Warren Buffett discussed the Fed's pandemic response, small businesses, and his ukelele collection at a recent Goldman Sachs event. Here are the 10 best quotes

  • Warren Buffett discussed the federal response to the pandemic, the challenges facing small businesses, his unwavering faith in America, and his ukelele collection at a private event last week.
  • The famed investor and Berkshire Hathaway CEO spoke at a virtual Goldman Sachs 10,000 Small Businesses event to celebrate the graduation of 10,000 entrepreneurs from the program, and guide alumni on how to navigate the pandemic.
  • A closer look at Buffett's comments can be found here.
  • Visit Business Insider's homepage for more stories.

Warren Buffett has barely said a word since Berkshire Hathaway's annual shareholder meeting in May. The billionaire investor and Berkshire CEO finally broke his silence at a Goldman Sachs 10,000 Small Businesses event last week.

Buffett — a member of the organization's advisory council — spoke at the virtual event to celebrate the graduation of 10,000 entrepreneurs from the program, and offer advice to alumni on how to weather the pandemic.

He discussed the federal government's response to the pandemic, the enormous challenges facing small businesses, his belief in a bright future for America, and his ukelele collection, according to a transcript of his comments that Goldman provided to Business Insider. A closer look at what he said can be found here.

Here are Buffett's 10 best quotes from the event, lightly edited and condensed for clarity:

1. "I would like to say to the woman that manufactures ukeleles, that I have 22 ukeleles. I can just say that, as my number of ukeleles has gone up, my net worth has gone up. So maybe that'll sell a few ukes for you."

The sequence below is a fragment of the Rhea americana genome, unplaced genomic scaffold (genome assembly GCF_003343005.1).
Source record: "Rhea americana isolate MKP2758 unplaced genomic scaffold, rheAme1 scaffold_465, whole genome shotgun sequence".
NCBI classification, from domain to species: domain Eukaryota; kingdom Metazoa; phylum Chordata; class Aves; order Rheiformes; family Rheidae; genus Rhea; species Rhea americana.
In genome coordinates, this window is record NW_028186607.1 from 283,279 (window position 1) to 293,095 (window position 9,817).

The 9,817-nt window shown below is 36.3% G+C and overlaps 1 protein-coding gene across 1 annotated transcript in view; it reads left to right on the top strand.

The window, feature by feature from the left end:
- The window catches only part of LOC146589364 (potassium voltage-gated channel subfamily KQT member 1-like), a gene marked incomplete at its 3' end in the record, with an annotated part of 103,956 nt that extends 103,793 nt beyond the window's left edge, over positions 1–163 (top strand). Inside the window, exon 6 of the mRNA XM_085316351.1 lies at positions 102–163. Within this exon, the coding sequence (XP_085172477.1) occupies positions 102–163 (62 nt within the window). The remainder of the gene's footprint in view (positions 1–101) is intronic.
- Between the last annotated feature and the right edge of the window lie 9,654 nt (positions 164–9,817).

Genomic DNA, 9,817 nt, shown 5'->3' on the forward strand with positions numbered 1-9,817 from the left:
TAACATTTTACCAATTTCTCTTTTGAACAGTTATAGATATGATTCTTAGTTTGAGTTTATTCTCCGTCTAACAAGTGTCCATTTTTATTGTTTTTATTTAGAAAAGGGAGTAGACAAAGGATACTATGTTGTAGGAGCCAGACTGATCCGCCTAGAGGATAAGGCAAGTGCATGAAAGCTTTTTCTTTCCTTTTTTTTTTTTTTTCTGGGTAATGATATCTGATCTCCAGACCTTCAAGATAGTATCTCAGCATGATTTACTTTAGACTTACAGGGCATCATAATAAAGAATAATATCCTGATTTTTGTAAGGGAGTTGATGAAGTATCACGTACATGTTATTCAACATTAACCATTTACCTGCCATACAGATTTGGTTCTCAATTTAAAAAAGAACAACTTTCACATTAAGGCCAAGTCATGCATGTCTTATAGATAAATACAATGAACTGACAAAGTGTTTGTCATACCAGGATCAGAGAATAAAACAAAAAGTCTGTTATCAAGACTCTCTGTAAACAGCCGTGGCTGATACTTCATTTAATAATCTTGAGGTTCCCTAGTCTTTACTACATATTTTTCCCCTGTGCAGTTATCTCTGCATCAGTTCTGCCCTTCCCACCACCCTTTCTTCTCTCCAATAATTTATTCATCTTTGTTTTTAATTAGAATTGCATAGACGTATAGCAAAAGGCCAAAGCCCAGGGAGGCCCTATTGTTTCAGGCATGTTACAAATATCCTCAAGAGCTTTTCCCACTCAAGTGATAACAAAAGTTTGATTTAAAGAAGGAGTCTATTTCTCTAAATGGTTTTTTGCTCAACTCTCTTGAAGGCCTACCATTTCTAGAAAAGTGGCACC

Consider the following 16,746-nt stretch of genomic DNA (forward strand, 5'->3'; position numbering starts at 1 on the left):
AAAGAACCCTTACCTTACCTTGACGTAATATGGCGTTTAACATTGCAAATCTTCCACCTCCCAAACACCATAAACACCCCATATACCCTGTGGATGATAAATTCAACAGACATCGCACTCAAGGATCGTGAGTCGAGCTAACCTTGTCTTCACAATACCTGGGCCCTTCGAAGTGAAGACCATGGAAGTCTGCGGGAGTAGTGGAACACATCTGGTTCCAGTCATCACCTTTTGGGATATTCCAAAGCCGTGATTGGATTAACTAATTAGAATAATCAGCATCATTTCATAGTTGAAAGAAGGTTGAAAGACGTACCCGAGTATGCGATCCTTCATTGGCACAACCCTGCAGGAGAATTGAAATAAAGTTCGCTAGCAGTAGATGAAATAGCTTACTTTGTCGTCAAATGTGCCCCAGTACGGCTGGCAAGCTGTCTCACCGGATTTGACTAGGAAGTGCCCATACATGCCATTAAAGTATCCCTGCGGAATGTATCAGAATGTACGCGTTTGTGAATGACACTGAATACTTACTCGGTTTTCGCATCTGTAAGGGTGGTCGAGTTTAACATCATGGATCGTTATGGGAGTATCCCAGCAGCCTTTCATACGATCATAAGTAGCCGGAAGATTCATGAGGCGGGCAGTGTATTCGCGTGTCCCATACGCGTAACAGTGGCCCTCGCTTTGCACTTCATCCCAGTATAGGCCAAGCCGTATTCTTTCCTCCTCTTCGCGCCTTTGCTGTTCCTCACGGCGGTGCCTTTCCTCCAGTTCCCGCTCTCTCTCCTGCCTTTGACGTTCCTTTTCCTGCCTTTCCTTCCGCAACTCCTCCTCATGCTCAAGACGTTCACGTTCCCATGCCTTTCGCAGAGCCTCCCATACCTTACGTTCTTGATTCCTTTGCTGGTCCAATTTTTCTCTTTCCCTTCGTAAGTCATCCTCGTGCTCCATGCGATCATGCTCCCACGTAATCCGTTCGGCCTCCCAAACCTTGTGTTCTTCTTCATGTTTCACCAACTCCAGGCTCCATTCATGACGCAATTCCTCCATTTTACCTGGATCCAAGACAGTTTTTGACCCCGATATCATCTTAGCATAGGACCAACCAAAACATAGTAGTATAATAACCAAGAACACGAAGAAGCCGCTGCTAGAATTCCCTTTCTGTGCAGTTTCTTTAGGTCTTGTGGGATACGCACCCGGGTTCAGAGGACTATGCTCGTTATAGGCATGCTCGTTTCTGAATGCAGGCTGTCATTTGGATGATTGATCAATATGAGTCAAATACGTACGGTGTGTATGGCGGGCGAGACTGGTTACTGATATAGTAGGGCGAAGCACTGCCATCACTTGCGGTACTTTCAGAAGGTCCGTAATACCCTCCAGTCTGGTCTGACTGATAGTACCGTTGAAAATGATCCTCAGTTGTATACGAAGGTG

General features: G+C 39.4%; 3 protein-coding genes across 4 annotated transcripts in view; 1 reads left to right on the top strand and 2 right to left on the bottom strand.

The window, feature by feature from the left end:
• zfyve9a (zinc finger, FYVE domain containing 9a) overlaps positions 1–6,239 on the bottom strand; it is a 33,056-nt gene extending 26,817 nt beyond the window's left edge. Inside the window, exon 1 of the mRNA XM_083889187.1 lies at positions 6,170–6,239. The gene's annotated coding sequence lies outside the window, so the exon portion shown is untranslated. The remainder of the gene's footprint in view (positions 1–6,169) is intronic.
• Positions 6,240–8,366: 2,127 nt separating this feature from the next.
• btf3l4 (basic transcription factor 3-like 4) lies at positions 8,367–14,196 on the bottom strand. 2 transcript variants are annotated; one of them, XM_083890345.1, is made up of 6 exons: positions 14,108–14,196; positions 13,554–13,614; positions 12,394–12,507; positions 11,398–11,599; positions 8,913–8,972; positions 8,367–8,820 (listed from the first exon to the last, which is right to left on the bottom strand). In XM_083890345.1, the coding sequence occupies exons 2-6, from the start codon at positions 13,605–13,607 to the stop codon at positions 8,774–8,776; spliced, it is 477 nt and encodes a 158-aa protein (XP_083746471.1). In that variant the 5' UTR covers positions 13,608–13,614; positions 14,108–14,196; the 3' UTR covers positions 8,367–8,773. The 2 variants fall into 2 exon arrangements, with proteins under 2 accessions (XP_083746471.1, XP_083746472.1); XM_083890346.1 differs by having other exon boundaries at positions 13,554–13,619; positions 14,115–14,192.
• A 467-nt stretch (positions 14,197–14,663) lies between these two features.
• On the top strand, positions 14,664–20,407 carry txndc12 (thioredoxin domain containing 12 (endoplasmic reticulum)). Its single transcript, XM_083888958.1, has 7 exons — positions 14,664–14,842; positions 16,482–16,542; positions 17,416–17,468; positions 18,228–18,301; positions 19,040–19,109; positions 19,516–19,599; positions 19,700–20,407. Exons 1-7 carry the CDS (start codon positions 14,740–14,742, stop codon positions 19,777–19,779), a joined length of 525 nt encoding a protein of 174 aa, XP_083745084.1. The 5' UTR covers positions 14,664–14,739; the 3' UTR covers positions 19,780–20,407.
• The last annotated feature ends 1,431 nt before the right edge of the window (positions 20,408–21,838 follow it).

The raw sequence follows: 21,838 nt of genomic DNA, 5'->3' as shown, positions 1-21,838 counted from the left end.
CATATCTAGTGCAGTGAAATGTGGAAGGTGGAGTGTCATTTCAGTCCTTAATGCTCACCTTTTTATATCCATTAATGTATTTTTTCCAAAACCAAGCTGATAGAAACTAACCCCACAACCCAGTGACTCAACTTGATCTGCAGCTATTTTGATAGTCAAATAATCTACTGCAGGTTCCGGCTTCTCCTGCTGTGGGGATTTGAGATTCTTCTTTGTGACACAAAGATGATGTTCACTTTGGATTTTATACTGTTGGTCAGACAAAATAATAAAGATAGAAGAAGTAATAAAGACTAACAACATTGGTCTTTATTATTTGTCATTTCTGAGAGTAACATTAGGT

2. "I saw those people choke up about how they felt. They were tears of joy. And I'll tell you, I choked up a little myself, and that's why I kept going to them" — explaining why he's agreed to speak at six of the small-business program's graduations so far, despite turning down scores of invitations to college and university graduations.

3. "You've run into a headwind. It's more like a hurricane in a country that's generally supplied a tailwind to entrepreneurs and to its citizenry in general" — describing the scale of the pandemic threat to small businesses.

Read more: Warren Buffett has kept quiet for months. The famed investor compared the pandemic to a 'hurricane,' praised the government's rapid response in the spring, and called for more small-business aid at a private event this week

4. "They did exactly what they should have done because we were developing truly major problems in financial markets" — praising the Federal Reserve's efforts to stabilize the US economy when the pandemic struck in the spring.

5. "Frankly, the small businesses generally need plenty of help now."

6. "I would recommend the Republicans, Democrats, whomever, go to work to help small businesses because they are the future of this country."

7. "The clouds will go away. The government should help them go away and in a hurry."

Read more: GOLDMAN SACHS: Buy these 14 stocks well-positioned to see surging cash flow as the recovering economy upends the market

8. "If I could pick anytime to be born, I would want to be born now, and I would want to be born in America."

9. "As long as I hear the stories of the people that talked a little earlier and the people I've met at the six graduations I've gone to, I can't help but be an enormous bull on America."

10. "I figure my next 90 years ought to be very good."

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Xi says China won't seek to 'decouple,' pledges to cut tariffs

  • Chinese Xi Jinping said Thursday the world's second-largest economy would cut tariffs and sign more free trade agreements, according to state media.